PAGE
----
RYUHEI KITAMURA:  That’s the Special Effects Director’s job. We do it with a second unit. We’re in the same studio. He’s shooting the man-in-a-rubber-suit and the miniature stuff. I’m directing the actors and live action stuff. Eiichi Asada was such a great guy. We were talking about the movie from the beginning. He’s seen my films and knows my tastes. I made storyboards for the shooting and just gave them to him. So, everything I wanted to do is in the storyboards. He just looks at it from the technical side. He has lots of experience in special effects, so sometimes he’ll also suggest new ideas.

PENNY BLOOD: How did you build the film? Did you start with the story, the monsters, or the action sequences?

RYUHEI KITAMURA:  The producers gave me an eight-page synopsis. Basically, the storyline was already there. It said, “Aliens attack earth using eight monsters.” So I asked “Why eight? What’s the record?” They told me, eleven. “Then we should go for a new record instead of eight!” So we decided to go with more than eleven monsters.

PENNY BLOOD: What’s the final count, then?

RYUHEI KITAMURA:  That’s a secret.

[AUTHOR NOTE: We’ll keep it a secret too. It’s more fun that way.]

PENNY BLOOD: How did you decide which kaiju would be in the film? Why didn’t you put Mechagodzilla in the film, for instance?

RYUHEI KITAMURA:  It depends on what kind of story you want. Mechagodzilla just didn’t fit into the story I wanted to tell.

PENNY BLOOD: Did you consider a rematch between Godzilla and King Kong?

SHOGO TOMIYAMA: The rights for Kong weren’t available.

PENNY BLOOD: Did you increase the size of the kaiju to fight Godzilla?

RYUHEI KITAMURA:  All the kaiju are about 100 meters.

PENNY BLOOD: So you kept all the creatures about the same size?

RYUHEI KITAMURA: Yes.

PENNY BLOOD: Did you play with that scale during production? How seriously did you calculate the scale of the monsters when you’re filming and building the miniatures?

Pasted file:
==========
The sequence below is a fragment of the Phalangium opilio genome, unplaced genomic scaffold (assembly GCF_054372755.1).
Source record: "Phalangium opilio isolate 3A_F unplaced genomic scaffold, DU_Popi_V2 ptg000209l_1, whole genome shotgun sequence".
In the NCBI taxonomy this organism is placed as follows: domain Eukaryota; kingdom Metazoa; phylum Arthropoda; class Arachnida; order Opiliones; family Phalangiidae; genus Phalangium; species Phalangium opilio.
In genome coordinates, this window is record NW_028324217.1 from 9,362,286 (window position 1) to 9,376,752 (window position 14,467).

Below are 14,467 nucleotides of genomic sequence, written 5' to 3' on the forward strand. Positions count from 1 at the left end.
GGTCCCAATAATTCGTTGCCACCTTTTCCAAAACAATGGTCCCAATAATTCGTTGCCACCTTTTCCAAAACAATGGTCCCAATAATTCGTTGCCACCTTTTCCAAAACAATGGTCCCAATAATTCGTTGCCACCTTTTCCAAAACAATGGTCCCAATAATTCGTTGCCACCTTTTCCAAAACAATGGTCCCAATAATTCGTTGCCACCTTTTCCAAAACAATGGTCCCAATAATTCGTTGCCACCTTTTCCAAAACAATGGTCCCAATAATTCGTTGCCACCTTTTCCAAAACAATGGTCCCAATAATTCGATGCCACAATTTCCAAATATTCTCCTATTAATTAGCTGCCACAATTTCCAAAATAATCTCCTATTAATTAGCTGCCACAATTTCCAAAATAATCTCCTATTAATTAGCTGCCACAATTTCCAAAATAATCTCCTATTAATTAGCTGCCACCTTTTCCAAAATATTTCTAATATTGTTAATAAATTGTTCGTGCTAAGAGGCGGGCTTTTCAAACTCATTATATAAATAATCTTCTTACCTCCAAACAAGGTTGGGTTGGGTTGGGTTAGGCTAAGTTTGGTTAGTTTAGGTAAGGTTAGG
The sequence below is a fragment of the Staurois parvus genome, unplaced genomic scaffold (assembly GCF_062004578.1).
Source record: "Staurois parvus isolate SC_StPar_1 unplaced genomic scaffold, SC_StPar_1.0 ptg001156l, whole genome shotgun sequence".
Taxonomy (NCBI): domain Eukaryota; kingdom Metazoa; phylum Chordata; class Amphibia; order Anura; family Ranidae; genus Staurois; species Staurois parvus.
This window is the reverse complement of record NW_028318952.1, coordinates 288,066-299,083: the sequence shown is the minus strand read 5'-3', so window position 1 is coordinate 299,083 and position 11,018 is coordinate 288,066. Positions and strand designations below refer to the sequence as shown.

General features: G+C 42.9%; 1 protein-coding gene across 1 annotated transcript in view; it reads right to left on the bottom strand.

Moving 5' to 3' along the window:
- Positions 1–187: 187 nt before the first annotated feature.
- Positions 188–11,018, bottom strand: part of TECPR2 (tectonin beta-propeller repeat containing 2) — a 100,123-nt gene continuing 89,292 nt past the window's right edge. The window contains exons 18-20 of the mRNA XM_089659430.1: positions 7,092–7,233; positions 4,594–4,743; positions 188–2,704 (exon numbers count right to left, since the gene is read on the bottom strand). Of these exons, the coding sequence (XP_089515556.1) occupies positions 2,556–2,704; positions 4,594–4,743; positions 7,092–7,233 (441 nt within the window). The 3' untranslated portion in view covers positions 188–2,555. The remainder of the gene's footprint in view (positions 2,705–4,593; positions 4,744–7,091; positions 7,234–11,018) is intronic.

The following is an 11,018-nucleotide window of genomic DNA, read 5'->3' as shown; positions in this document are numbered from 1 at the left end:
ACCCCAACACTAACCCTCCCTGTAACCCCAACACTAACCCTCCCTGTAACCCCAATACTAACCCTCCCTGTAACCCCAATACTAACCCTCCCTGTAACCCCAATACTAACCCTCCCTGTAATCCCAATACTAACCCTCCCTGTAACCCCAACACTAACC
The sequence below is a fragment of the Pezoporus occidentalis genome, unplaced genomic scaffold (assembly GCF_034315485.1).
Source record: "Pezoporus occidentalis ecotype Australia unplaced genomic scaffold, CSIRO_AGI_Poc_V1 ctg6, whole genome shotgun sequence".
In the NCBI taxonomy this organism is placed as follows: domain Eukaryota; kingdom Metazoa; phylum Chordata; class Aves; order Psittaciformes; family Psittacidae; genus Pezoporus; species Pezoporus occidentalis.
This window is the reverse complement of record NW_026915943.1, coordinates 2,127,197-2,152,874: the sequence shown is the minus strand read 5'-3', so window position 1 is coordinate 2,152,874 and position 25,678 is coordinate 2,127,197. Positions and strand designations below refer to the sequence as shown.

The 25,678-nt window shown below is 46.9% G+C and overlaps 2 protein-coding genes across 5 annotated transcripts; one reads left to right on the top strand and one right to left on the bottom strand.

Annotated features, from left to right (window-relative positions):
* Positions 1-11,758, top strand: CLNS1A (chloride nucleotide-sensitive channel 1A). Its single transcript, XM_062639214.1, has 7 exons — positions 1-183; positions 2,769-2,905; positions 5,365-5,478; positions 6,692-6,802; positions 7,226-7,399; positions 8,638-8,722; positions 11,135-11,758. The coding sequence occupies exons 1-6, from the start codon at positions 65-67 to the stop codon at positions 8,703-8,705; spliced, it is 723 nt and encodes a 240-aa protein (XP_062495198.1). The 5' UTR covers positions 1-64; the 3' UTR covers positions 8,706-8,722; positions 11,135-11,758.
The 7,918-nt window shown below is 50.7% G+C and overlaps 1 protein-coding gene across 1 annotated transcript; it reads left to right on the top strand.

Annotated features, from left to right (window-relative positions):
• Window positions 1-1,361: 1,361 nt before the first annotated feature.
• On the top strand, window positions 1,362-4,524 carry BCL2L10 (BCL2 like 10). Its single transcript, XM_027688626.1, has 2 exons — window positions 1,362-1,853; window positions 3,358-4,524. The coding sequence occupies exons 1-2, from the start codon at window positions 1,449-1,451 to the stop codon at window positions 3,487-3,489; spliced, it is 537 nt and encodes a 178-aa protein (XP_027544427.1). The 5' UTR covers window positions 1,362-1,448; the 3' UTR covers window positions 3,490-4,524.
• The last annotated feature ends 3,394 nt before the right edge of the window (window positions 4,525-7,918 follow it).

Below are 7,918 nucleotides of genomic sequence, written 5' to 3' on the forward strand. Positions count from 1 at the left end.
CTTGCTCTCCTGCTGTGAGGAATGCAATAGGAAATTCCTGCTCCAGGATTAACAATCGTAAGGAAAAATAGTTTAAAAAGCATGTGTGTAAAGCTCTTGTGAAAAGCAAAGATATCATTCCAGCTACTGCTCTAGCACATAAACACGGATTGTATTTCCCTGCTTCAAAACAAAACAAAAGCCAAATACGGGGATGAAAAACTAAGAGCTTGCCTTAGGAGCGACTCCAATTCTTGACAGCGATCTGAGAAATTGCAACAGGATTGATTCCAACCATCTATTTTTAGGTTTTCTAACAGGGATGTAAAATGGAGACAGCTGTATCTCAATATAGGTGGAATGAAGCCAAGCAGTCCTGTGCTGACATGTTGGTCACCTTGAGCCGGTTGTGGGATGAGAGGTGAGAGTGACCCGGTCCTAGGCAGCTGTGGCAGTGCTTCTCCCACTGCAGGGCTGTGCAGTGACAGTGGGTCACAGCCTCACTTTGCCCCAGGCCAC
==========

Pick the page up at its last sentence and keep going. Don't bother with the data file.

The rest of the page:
RYUHEI KITAMURA:  No, we filmed whatever looked good. That kind of exacting detail makes a movie boring. That’s the type of thing only Godzilla freaks think about.

PENNY BLOOD: (To RYUHEI KITAMURA) I heard there’s a rumor circulating that Quentin Tarantino and Robert Rodriguez will be producing your new movie. Is there any truth to that rumor?

RYUHEI KITAMURA: No. I don’t know where that rumor started from.

PENNY BLOOD: (To RYUHEI KITAMURA) Will we ever see a sequel to your cult zombie flick, Verses?

RYUHEI KITAMURA: They’re keeping me busy, but yes, I want to do it eventually. I’m sure I’ll do it in the near future, but I don’t know when.

PENNY BLOOD: (To RYUHEI KITAMURA) Do you plan on staying with monster movies and fantasy films?

RYUHEI KITAMURA:  No.

PENNY BLOOD: I heard that there were some famous non-Japanese directors that wanted to do a Godzilla film. Is there any truth to those rumors?

SHOGO TOMIYAMA: There have never been any direct talks with any of these directors. We are aware that some well-known filmmakers have expressed interests in directing a film. These young filmmakers grew up with Godzilla movies. I’m sure there are many directors that would like to do a kaiju movie.

PENNY BLOOD: You’ve said Toho is going to retire Godzilla after this film for ten years. What would happen if another studio came along and they wanted to produce their own version of Godzilla? Could that still be an option?

SHOGO TOMIYAMA: If a better story comes along that tops Godzilla Final Wars, and some other studio besides Toho wanted to consider producing the film? Then we might consider it.

PENNY BLOOD: Hey, I’ve got a great idea for a Godzilla movie!

SHOGO TOMIYAMA: (LAUGHS) There are as many ideas for Godzilla movies as there are fans!

PENNY BLOOD: One last question, who would you consider Godzilla’s most dangerous adversary?

[Shogo Tomiyama thinks for a moment…]

SHOGO TOMIYAMA:  Right now? I’d say, Pikachu. Hopefully, Godzilla’s new film will finally win the hearts of children back from his most dangerous advisory ever: Pokémon.